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  1. #1
    Join Date
    Jun 2013
    Posts
    5

    Unanswered: Need Help with Simple Count Function

    Hey guys,

    I've gone rusty on my SQL skills and so annoyed that I can't get the count function to work like I want.

    Basically, I want my query to list all SSNS that have more than one record in the table. I have this query:

    Code:
    SELECT SSN, name4, count(*) from [1099_PER]
    group by SSN, name4
    having count(SSN) > 1
    It does retrieve the right SSNS and tells me how many times the SSN occurs in the table. However, I want my query results to display their full records.

    For example

    SSN NAME4 COUNT
    123445555 WALTER - 4


    I want the query to show me all four records for this SSN. I thought removing the count field would do this, but it still gives me only one instance of each SSN. What am I missing here?

  2. #2
    Join Date
    Jan 2007
    Location
    UK
    Posts
    11,434
    Provided Answers: 10
    Join that resultset back to your table
    Code:
    SELECT *
    FROM   [1099_PER]
     INNER
      JOIN ( <your grouped query> ) As x
        ON x.ssn   = [1099_PER].ssn
       AND x.name4 = [1099_PER].name4
    George
    Home | Blog

  3. #3
    Join Date
    Jun 2013
    Posts
    5
    Quote Originally Posted by gvee View Post
    Join that resultset back to your table
    Code:
    SELECT *
    FROM   [1099_PER]
     INNER
      JOIN ( <your grouped query> ) As x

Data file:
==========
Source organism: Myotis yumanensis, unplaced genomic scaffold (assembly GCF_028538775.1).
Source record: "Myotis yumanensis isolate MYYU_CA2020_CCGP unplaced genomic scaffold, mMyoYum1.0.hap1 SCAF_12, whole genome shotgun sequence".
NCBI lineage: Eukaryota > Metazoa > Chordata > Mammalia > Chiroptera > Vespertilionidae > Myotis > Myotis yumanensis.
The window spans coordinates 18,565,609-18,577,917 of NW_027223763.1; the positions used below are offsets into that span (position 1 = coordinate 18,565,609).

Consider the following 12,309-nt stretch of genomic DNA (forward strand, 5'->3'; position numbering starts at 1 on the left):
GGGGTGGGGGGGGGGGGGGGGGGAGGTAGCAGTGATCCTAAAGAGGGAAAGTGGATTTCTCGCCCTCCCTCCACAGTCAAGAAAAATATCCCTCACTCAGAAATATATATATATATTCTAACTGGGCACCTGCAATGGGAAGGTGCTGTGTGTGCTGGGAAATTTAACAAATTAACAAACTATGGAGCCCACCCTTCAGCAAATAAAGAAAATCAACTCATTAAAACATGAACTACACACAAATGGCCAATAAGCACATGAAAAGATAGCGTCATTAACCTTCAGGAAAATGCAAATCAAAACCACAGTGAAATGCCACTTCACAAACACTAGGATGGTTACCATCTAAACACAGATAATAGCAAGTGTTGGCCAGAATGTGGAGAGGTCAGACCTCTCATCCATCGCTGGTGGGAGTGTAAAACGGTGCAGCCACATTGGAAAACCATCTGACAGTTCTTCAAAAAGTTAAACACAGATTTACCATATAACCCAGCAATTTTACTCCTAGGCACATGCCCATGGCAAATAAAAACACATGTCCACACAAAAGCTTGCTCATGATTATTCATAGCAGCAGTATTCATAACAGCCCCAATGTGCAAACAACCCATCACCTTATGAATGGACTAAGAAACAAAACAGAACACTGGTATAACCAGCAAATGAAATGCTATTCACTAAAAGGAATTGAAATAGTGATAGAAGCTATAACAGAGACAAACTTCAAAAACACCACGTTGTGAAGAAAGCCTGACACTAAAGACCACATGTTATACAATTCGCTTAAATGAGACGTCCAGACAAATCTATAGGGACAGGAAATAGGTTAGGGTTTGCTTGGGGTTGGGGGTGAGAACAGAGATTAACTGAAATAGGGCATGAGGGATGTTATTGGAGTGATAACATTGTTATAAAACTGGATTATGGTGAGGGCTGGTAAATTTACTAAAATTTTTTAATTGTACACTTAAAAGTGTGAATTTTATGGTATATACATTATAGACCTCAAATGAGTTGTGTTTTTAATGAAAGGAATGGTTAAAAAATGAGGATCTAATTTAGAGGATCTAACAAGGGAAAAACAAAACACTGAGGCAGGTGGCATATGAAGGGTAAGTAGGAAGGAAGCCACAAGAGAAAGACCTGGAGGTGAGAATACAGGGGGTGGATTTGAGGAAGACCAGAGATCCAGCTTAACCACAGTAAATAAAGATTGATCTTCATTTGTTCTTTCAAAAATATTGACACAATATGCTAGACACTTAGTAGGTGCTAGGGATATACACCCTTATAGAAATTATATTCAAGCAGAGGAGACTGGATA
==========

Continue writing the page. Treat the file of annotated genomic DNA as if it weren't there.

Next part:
ON x.ssn   = [1099_PER].ssn
       AND x.name4 = [1099_PER].name4
    That's what I needed. Thanks!

  4. #4
    Join Date
    Jan 2013
    Posts
    354
    Provided Answers: 1

    Another way

    WITH X (ssn, something_name, ssn_cnt)
    AS
    (SELECT ssn, something_name,
    COUNT(*) OVER (PARTITION BY ssn)
    FROM Per_1099
    GROUP BY ssn, something_name)

    SELECT ssn, something_name
    FROM X
    WHERE ssn_cnt > 1;

  5. #5
    Join Date
    Jun 2003
    Location
    Ohio
    Posts
    12,592
    Provided Answers: 1
    Clever Joe.
    I've only ever used the row aggregate functions with CTEs.
    If it's not practically useful, then it's practically useless.

    blindman
    www.chess.com: "sqlblindman"
    www.LobsterShot.blogspot.com

  6. #6
    Join Date
    Jan 2013
    Posts
    354
    Provided Answers: 1

    Yet another way!

    WITH X (ssn, something_name, ssn_cnt, ssn_min, ssn_max)
    AS
    (SELECT ssn, something_name, MIN(ssn), MAX(ssn)
    FROM Per_1099
    GROUP BY ssn, something_name)

    SELECT ssn, something_name
    FROM X
    WHERE ssn_min < ssn_max;

    Or just:

    SELECT ssn, something_name
    FROM Per_1099
    GROUP BY ssn, something_name
    HAVING MIN(ssn) < MAX(ssn) ;

    The idea is that when MIN(ssn) = MAX(ssn), we have a singleton. I have no idea if either of these will run faster. I will guess that a clustered index would be the big factor.

  7. #7
    Join Date
    Jun 2003
    Location
    Ohio
    Posts
    12,592
    Provided Answers: 1
    I've used that method before, but the previous CTE you posted is more extensible to N duplicates.
    If it's not practically useful, then it's practically useless.

    blindman
    www.chess.com: "sqlblindman"
    www.LobsterShot.blogspot.com

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